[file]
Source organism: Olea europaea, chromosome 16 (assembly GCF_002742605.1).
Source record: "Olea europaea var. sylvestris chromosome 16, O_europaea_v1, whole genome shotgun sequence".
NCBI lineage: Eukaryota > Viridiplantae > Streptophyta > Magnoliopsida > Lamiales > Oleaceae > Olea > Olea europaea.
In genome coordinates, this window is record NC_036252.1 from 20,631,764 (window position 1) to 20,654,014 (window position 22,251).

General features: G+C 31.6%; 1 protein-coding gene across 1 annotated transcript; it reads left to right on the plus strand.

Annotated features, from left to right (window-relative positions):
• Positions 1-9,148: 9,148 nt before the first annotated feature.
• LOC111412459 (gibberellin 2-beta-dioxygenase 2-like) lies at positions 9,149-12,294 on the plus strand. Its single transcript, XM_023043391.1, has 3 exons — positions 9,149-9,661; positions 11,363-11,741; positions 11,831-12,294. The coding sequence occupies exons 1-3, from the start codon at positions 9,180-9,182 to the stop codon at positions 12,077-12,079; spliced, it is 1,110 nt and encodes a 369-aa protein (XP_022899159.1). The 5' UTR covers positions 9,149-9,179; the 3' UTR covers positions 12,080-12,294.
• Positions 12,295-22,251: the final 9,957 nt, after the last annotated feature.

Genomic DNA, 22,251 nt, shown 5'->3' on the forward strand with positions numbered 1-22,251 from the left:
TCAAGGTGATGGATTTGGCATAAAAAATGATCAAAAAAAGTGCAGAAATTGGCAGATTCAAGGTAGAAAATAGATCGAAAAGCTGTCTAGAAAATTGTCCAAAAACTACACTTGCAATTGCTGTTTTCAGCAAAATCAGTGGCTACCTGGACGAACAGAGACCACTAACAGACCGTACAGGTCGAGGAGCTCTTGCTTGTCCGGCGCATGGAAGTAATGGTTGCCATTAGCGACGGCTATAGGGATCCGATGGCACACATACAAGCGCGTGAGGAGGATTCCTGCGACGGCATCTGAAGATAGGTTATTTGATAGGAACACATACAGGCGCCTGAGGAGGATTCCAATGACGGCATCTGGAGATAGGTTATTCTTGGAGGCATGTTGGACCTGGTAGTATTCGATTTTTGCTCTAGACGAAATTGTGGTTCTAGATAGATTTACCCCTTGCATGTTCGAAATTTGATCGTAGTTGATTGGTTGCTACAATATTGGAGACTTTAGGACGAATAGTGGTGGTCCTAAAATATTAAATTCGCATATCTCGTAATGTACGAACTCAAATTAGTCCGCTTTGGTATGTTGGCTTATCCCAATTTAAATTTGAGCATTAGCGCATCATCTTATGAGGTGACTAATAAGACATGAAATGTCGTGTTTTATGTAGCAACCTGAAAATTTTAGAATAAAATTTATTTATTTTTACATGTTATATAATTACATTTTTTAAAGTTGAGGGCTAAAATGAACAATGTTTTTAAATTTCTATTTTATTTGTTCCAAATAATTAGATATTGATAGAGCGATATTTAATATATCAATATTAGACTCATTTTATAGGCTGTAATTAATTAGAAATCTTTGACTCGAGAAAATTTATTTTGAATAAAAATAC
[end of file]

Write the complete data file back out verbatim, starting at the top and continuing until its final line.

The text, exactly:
Source organism: Olea europaea, chromosome 16 (assembly GCF_002742605.1).
Source record: "Olea europaea var. sylvestris chromosome 16, O_europaea_v1, whole genome shotgun sequence".
NCBI lineage: Eukaryota > Viridiplantae > Streptophyta > Magnoliopsida > Lamiales > Oleaceae > Olea > Olea europaea.
In genome coordinates, this window is record NC_036252.1 from 20,631,764 (window position 1) to 20,654,014 (window position 22,251).

General features: G+C 31.6%; 1 protein-coding gene across 1 annotated transcript; it reads left to right on the plus strand.

Annotated features, from left to right (window-relative positions):
• Positions 1-9,148: 9,148 nt before the first annotated feature.
• LOC111412459 (gibberellin 2-beta-dioxygenase 2-like) lies at positions 9,149-12,294 on the plus strand. Its single transcript, XM_023043391.1, has 3 exons — positions 9,149-9,661; positions 11,363-11,741; positions 11,831-12,294. The coding sequence occupies exons 1-3, from the start codon at positions 9,180-9,182 to the stop codon at positions 12,077-12,079; spliced, it is 1,110 nt and encodes a 369-aa protein (XP_022899159.1). The 5' UTR covers positions 9,149-9,179; the 3' UTR covers positions 12,080-12,294.
• Positions 12,295-22,251: the final 9,957 nt, after the last annotated feature.

Genomic DNA, 22,251 nt, shown 5'->3' on the forward strand with positions numbered 1-22,251 from the left:
TCAAGGTGATGGATTTGGCATAAAAAATGATCAAAAAAAGTGCAGAAATTGGCAGATTCAAGGTAGAAAATAGATCGAAAAGCTGTCTAGAAAATTGTCCAAAAACTACACTTGCAATTGCTGTTTTCAGCAAAATCAGTGGCTACCTGGACGAACAGAGACCACTAACAGACCGTACAGGTCGAGGAGCTCTTGCTTGTCCGGCGCATGGAAGTAATGGTTGCCATTAGCGACGGCTATAGGGATCCGATGGCACACATACAAGCGCGTGAGGAGGATTCCTGCGACGGCATCTGAAGATAGGTTATTTGATAGGAACACATACAGGCGCCTGAGGAGGATTCCAATGACGGCATCTGGAGATAGGTTATTCTTGGAGGCATGTTGGACCTGGTAGTATTCGATTTTTGCTCTAGACGAAATTGTGGTTCTAGATAGATTTACCCCTTGCATGTTCGAAATTTGATCGTAGTTGATTGGTTGCTACAATATTGGAGACTTTAGGACGAATAGTGGTGGTCCTAAAATATTAAATTCGCATATCTCGTAATGTACGAACTCAAATTAGTCCGCTTTGGTATGTTGGCTTATCCCAATTTAAATTTGAGCATTAGCGCATCATCTTATGAGGTGACTAATAAGACATGAAATGTCGTGTTTTATGTAGCAACCTGAAAATTTTAGAATAAAATTTATTTATTTTTACATGTTATATAATTACATTTTTTAAAGTTGAGGGCTAAAATGAACAATGTTTTTAAATTTCTATTTTATTTGTTCCAAATAATTAGATATTGATAGAGCGATATTTAATATATCAATATTAGACTCATTTTATAGGCTGTAATTAATTAGAAATCTTTGACTCGAGAAAATTTATTTTGAATAAAAATAC